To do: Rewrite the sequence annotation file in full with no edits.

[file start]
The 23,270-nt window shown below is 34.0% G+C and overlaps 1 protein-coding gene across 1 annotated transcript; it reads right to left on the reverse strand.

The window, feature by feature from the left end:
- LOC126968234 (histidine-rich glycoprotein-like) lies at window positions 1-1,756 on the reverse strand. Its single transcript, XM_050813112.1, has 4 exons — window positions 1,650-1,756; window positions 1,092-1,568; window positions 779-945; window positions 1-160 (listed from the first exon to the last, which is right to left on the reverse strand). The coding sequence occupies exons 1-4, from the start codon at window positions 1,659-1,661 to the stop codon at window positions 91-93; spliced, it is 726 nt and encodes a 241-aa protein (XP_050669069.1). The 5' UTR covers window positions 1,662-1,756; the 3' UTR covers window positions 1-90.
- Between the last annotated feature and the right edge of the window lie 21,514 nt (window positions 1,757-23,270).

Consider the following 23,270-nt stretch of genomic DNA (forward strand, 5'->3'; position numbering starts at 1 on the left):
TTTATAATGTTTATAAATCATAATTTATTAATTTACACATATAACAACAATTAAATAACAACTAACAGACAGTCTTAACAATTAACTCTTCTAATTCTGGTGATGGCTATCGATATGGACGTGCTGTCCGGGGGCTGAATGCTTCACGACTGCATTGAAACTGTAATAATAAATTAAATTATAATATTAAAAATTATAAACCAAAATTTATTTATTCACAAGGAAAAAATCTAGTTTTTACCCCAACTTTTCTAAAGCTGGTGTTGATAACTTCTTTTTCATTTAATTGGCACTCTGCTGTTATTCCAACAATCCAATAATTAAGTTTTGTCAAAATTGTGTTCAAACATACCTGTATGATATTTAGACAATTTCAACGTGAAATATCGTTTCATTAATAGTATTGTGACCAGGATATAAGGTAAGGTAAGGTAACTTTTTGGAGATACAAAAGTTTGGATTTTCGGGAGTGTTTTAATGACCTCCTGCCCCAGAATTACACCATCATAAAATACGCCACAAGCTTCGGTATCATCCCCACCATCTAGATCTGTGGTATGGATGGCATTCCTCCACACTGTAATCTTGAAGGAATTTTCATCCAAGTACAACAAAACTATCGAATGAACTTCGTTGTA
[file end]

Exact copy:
The 23,270-nt window shown below is 34.0% G+C and overlaps 1 protein-coding gene across 1 annotated transcript; it reads right to left on the reverse strand.

The window, feature by feature from the left end:
- LOC126968234 (histidine-rich glycoprotein-like) lies at window positions 1-1,756 on the reverse strand. Its single transcript, XM_050813112.1, has 4 exons — window positions 1,650-1,756; window positions 1,092-1,568; window positions 779-945; window positions 1-160 (listed from the first exon to the last, which is right to left on the reverse strand). The coding sequence occupies exons 1-4, from the start codon at window positions 1,659-1,661 to the stop codon at window positions 91-93; spliced, it is 726 nt and encodes a 241-aa protein (XP_050669069.1). The 5' UTR covers window positions 1,662-1,756; the 3' UTR covers window positions 1-90.
- Between the last annotated feature and the right edge of the window lie 21,514 nt (window positions 1,757-23,270).

Consider the following 23,270-nt stretch of genomic DNA (forward strand, 5'->3'; position numbering starts at 1 on the left):
TTTATAATGTTTATAAATCATAATTTATTAATTTACACATATAACAACAATTAAATAACAACTAACAGACAGTCTTAACAATTAACTCTTCTAATTCTGGTGATGGCTATCGATATGGACGTGCTGTCCGGGGGCTGAATGCTTCACGACTGCATTGAAACTGTAATAATAAATTAAATTATAATATTAAAAATTATAAACCAAAATTTATTTATTCACAAGGAAAAAATCTAGTTTTTACCCCAACTTTTCTAAAGCTGGTGTTGATAACTTCTTTTTCATTTAATTGGCACTCTGCTGTTATTCCAACAATCCAATAATTAAGTTTTGTCAAAATTGTGTTCAAACATACCTGTATGATATTTAGACAATTTCAACGTGAAATATCGTTTCATTAATAGTATTGTGACCAGGATATAAGGTAAGGTAAGGTAACTTTTTGGAGATACAAAAGTTTGGATTTTCGGGAGTGTTTTAATGACCTCCTGCCCCAGAATTACACCATCATAAAATACGCCACAAGCTTCGGTATCATCCCCACCATCTAGATCTGTGGTATGGATGGCATTCCTCCACACTGTAATCTTGAAGGAATTTTCATCCAAGTACAACAAAACTATCGAATGAACTTCGTTGTA